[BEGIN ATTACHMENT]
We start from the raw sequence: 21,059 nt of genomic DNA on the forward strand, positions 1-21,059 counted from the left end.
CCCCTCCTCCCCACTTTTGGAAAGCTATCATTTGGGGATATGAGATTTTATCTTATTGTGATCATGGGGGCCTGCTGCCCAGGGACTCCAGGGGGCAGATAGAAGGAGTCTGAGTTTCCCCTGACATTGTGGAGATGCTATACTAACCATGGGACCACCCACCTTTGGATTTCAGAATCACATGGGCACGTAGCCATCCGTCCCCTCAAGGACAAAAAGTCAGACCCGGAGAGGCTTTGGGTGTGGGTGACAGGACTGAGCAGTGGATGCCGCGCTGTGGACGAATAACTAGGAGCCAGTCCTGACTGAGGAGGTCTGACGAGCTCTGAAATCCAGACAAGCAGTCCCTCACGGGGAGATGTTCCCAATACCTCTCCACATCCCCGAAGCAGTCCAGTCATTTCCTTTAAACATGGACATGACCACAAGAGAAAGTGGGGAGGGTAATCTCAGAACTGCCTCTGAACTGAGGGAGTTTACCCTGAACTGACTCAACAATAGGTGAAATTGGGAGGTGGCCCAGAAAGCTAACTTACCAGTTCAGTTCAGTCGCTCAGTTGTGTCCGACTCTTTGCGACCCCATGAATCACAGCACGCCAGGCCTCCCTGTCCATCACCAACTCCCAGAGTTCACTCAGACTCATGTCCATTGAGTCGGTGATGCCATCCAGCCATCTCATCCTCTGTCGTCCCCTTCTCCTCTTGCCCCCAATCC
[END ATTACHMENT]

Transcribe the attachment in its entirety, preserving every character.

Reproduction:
We start from the raw sequence: 21,059 nt of genomic DNA on the forward strand, positions 1-21,059 counted from the left end.
CCCCTCCTCCCCACTTTTGGAAAGCTATCATTTGGGGATATGAGATTTTATCTTATTGTGATCATGGGGGCCTGCTGCCCAGGGACTCCAGGGGGCAGATAGAAGGAGTCTGAGTTTCCCCTGACATTGTGGAGATGCTATACTAACCATGGGACCACCCACCTTTGGATTTCAGAATCACATGGGCACGTAGCCATCCGTCCCCTCAAGGACAAAAAGTCAGACCCGGAGAGGCTTTGGGTGTGGGTGACAGGACTGAGCAGTGGATGCCGCGCTGTGGACGAATAACTAGGAGCCAGTCCTGACTGAGGAGGTCTGACGAGCTCTGAAATCCAGACAAGCAGTCCCTCACGGGGAGATGTTCCCAATACCTCTCCACATCCCCGAAGCAGTCCAGTCATTTCCTTTAAACATGGACATGACCACAAGAGAAAGTGGGGAGGGTAATCTCAGAACTGCCTCTGAACTGAGGGAGTTTACCCTGAACTGACTCAACAATAGGTGAAATTGGGAGGTGGCCCAGAAAGCTAACTTACCAGTTCAGTTCAGTCGCTCAGTTGTGTCCGACTCTTTGCGACCCCATGAATCACAGCACGCCAGGCCTCCCTGTCCATCACCAACTCCCAGAGTTCACTCAGACTCATGTCCATTGAGTCGGTGATGCCATCCAGCCATCTCATCCTCTGTCGTCCCCTTCTCCTCTTGCCCCCAATCC